A statistician and investor, Zhiyuan Sun, explains the pros and cons of this innovative digital coin.
Ripple (XRP) has returned a respectable 12,758.41% to investors since its inception in 2012, turning a $10,000 principal into $1,265,841 within nine years. That’s pretty much, noted Zhiyuan Sun, but only decent relative to the crypto world. For example, Ethereum returned 85,719% from its launch in 2015 to now, and that’s still pretty small compared to some of the alternative cryptocurrencies like Dogecoin.
XRP has a lot of positives, but Zhiyuan Sun wouldn’t bet all chips on it, seeing it as a speculative investment at best.
RippleNet is a platform consisting of payment solutions designed to let money flow freely via XRP over a public ledger. The idea may be simple, but hundreds of financial institutions across 55 countries are already using XRP to facilitate transactions. Its biggest customers include Bank of America and American Express, said Zhiyuan Sun. On July 28, Ripple, the company behind XRP, announced a partnership with SBI Remit, the largest money transfer service provider in Japan, to facilitate cross-border payments using its digital currency.
Everyone can easily see why XRP possesses significant utility in handling credit cards, PayPal, and money orders. It takes just five seconds for an XRP transaction to go through and costs as little as 0.0001 XRP, or $0.00007525, with little energy consumption. So it’s very difficult for payment services to compete with Ripple due to their high fees, pointed Zhiyuan Sun.
He sees XRP’s utility is even better when compared to Bitcoin. Due to its increasing mining difficulty, each Bitcoin transaction costs as much as $40, takes as long as one hour, and consumes 250 kWh, which is about the same amount of energy used by a refrigerator in a year.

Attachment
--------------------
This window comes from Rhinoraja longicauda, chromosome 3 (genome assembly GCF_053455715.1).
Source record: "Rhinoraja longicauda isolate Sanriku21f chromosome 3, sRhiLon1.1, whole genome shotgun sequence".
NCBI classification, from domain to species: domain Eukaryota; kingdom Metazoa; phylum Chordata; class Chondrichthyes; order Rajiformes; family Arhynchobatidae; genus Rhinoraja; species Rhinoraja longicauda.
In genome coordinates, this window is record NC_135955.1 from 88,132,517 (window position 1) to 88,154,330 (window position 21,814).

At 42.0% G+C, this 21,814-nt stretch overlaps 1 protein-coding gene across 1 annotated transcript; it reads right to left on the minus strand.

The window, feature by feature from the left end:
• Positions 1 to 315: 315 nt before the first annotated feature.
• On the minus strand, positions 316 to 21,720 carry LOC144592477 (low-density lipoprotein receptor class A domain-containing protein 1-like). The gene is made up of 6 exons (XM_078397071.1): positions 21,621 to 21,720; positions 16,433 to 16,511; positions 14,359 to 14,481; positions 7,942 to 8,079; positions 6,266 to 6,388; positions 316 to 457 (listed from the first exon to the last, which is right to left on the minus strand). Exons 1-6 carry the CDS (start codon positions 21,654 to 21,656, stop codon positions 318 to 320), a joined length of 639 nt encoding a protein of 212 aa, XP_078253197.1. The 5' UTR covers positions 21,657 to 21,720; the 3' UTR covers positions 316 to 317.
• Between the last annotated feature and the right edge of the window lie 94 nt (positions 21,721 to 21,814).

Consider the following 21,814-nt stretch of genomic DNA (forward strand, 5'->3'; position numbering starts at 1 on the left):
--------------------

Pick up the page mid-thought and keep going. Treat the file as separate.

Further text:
What is the biggest threat? Zhiyuan Sun underlined the downsides of XRP. Cryptocurrencies require constant capital inflows for price appreciation because their supply is fixed (at 100 billion for XRP). One area where XRP is lacking is its ability to facilitate large institutional capital flows, which can amount to tens of billions of dollars in one transaction.
By the words of Zhiyuan Sun, the company faces stiff competition from the Society for Worldwide Interbank Financial Telecommunication (SWIFT). Over 11,000 financial institutions, including major global banks, treasuries (such as the Federal Reserve), and sovereign wealth funds across 212 countries use SWIFT for cross-border payments. That represents a total of about 4 billion bank accounts.
SWIFT also has the vision to allow anyone to send money seamlessly anywhere in the world, said Zhiyuan Sun. Back in 2019, it took anywhere from 30 minutes to less than 24 hours for SWIFT to complete 50% of its transactions. On July 27, the company launched SWIFT Go — shortening transaction times to mere seconds with full security against potential cyberattacks and greater transparency to comply with complex international regulations. Banks such as Société Générale are already praising the innovation.
According to Zhiyuan Sun, if investors are hoping that SWIFT could synergize its new payment solution with that of XRP, they’d be very disappointed. Two years ago, Brad Garlinghouse, the CEO of Ripple, called SWIFT a “slow and expensive payment network.” SWIFT then proceeded to ignore the company and developed its own institutional blockchain network.
So should XRP is worthy of investing? It’s almost a given, Zhiyuan Sun said, that banks will continue to use SWIFT instead of RippleNet. For starters, Ripple is facing a lawsuit from the Securities and Exchange Commission over allegations that Ripple sold XRP as unregistered securities back in December 2020. Until that settles, not a lot of financial clients would want to deal with a potentially regulatory-rogue company. In addition, the prestige of services like SWIFT and Bank of International Settlements will continue to entice financial institutions. So at best, XRP is an OK cryptocurrency to buy on the dip, as with the rest of the cryptocurrency stocks, resumed Zhiyuan Sun.
Zhiyuan Sun is a statistician skilled in analyzing clinical trials and company financials. His interest covers healthcare and innovations alongside looking out for new, actionable stock investment ideas in these sectors. Lately expanding into the cryptocurrency and biotech sectors. Columnist at The Motley Fool since April 2020.